If you’ve walked your dog at Point Isabel, shopped at the Costco next door, or watched a great blue heron wade into the nearby Stege Marsh wetlands, you were right next to a toxic stew that has been the subject of controversy for decades.
Now, the California Department of Toxic Substances Control (DTSC) is proposing to continue to cap part of the 86-acre Zeneca site on the Richmond shoreline. But residents are concerned that the effort doesn’t go far enough to protect the environment and human health.
Contamination of the site began in 1887, when the Stauffer Chemical Company began trucking in pyrite (fool’s gold) from a Sierra mine, “roasting” it on-site to make sulfuric acid, and allowing the highly toxic cinders to pile up. By the 1950s, the company was manufacturing and storing pesticides and herbicides, allowing runoff to accumulate in “chemical ponds.” By 1997, after multiple mergers, pharmaceutical giant AstraZeneca closed the site, and from 1999 to 2002, “cleanup” began. This included demolishing site structures, digging up toxic soil, mixing it with limestone to neutralize it, spreading it over 30 acres, and capping it with a thin concrete cap, which was intended to be temporary. In 2009, the DTSC fined Zeneca and the University of California for several violations related to the cleanup effort, and fined them $510,000 as part of a settlement agreement.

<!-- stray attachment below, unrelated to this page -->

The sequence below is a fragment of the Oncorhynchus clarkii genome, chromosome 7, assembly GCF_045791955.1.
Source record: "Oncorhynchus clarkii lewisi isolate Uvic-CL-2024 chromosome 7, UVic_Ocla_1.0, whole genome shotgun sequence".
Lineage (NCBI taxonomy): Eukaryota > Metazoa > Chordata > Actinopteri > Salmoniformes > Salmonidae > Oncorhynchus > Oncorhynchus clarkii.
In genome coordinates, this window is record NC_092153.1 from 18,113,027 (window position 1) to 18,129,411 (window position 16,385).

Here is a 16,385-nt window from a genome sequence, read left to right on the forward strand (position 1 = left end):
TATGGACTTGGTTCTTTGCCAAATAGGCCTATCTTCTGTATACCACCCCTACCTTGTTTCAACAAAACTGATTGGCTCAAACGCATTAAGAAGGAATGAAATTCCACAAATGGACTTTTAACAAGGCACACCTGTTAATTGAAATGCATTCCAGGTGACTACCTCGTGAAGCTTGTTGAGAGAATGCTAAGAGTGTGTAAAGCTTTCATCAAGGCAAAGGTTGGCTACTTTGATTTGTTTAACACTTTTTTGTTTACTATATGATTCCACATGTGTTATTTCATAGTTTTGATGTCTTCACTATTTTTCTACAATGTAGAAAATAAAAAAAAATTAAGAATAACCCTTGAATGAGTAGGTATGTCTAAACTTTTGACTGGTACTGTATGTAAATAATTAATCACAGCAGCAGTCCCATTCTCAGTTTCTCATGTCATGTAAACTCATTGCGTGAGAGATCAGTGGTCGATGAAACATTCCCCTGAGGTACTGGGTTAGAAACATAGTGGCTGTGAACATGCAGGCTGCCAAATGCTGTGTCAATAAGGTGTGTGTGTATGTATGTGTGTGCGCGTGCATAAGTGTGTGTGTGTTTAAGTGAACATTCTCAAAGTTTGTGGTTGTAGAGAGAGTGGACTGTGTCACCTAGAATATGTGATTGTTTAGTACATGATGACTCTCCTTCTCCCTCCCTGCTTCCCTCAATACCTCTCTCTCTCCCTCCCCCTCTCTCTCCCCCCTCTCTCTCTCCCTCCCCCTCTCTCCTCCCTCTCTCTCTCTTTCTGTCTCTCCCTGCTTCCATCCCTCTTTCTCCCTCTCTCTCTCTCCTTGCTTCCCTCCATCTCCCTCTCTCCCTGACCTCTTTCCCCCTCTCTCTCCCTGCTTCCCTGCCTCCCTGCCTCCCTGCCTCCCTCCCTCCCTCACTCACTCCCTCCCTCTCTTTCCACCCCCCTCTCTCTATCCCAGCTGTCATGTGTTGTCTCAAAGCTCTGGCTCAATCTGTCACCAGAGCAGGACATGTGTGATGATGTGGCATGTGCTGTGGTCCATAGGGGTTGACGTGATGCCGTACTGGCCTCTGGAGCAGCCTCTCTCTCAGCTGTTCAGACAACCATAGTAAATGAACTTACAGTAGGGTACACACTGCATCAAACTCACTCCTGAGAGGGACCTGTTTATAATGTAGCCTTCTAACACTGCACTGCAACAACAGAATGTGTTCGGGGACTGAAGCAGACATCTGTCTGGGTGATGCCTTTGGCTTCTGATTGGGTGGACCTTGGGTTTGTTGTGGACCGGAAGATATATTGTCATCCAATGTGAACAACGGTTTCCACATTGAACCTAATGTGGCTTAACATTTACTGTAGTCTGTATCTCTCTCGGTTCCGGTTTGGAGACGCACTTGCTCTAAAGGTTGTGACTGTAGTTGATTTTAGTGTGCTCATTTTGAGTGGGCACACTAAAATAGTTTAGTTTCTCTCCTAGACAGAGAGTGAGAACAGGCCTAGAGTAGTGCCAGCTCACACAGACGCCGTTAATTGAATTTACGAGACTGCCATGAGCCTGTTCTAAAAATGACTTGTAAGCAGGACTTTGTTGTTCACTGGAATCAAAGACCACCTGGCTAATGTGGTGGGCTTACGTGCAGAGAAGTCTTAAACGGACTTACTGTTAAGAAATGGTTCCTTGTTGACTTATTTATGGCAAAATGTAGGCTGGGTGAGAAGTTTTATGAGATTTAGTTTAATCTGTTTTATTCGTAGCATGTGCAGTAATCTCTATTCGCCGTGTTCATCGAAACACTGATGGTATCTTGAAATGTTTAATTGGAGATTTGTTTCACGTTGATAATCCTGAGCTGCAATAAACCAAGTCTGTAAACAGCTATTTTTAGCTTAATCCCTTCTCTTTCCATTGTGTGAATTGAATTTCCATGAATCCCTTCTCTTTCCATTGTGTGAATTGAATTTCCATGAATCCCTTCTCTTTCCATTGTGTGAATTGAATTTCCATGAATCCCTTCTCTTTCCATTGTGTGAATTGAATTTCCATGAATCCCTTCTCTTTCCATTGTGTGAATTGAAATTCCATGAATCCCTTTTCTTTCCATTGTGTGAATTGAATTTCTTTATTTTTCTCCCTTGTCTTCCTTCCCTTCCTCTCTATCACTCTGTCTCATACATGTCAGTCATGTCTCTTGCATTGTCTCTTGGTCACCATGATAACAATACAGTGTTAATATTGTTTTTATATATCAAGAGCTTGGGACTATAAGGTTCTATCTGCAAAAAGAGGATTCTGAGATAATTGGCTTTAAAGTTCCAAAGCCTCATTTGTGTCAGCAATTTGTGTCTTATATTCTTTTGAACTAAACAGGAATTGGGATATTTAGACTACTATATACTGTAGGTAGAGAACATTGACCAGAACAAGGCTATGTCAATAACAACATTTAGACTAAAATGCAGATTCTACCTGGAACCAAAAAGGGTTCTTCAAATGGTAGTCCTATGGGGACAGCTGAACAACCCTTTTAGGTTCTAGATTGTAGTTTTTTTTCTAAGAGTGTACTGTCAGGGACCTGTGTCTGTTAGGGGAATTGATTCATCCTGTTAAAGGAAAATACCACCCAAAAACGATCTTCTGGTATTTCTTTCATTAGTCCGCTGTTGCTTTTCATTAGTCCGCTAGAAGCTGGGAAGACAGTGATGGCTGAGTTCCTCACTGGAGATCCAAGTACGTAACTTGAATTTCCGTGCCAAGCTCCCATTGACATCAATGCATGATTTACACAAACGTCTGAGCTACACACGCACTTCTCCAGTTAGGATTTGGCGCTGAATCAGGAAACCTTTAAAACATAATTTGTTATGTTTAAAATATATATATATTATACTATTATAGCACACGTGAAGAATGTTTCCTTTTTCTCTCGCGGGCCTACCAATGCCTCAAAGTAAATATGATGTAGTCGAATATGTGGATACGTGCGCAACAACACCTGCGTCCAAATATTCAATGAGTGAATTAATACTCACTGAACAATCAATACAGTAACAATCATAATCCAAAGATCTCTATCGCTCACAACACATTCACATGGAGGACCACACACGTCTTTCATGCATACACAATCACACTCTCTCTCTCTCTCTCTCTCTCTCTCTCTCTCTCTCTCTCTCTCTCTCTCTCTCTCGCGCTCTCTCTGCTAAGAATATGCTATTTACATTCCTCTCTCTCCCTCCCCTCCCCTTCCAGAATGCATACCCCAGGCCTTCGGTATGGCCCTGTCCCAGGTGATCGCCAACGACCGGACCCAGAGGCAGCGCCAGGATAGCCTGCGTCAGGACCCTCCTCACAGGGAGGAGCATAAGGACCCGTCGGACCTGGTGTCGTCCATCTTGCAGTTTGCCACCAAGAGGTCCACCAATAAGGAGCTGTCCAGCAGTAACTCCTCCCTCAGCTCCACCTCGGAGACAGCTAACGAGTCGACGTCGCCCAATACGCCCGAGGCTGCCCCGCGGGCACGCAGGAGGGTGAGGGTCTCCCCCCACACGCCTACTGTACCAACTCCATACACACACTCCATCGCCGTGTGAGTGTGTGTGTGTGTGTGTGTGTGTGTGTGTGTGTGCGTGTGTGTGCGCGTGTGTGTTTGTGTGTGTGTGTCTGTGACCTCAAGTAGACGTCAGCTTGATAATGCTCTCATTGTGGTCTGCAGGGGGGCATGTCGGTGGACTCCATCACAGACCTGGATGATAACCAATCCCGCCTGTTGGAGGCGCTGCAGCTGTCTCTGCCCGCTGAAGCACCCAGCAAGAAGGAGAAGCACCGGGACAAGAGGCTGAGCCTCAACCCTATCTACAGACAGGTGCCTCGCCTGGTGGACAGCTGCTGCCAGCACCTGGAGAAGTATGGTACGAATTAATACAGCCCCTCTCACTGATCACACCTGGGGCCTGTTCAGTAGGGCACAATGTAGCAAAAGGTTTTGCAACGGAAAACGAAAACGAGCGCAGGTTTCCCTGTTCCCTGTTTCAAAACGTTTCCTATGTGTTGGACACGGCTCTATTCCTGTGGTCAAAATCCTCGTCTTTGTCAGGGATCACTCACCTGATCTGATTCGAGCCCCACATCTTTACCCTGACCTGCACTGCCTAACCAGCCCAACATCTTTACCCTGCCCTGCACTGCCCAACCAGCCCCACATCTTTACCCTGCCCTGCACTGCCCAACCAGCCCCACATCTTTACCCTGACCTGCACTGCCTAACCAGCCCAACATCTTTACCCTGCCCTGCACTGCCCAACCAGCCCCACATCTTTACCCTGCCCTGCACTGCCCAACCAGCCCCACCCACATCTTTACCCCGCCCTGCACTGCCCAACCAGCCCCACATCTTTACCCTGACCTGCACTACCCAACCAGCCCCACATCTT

People began to get sick. Sherry Padgett, who owned a business nearby, developed multiple melanomas. Barbara Stauss said her husband worked in an office on the Zeneca site and used to walk around the area on his lunch hour. He developed cancer and died. Concerned residents didn’t have the means to prove that these illnesses were connected to the “cleanup” and the toxins that remained, however. But Padgett and other Richmond residents formed the Richmond Southeast Shoreline Area Community Advisory Group (RSSA CAG) and began to agitate for a comprehensive cleanup. Fifteen years later, they’re still at it.
The group has been battling with the San Francisco Bay Regional Water Quality Control Board and, now, the California Department of Toxic Substances Control, which assumed control of the cleanup effort in 2005. Stephen Linsley, chair of the RSSA CAG’s toxics committee, is a chemist and former environmental compliance supervisor for the West County Wastewater District. He said there are hot spots remaining all over the site, containing more than 100 chemicals and toxic materials, including arsenic, barium, copper, lead, mercury, and volatile organic compounds. “There are toxic metals in the ground and the groundwater,” he said. During a storm or an earthquake, these can migrate off-site, he said. The group also has concerns about radioactive materials.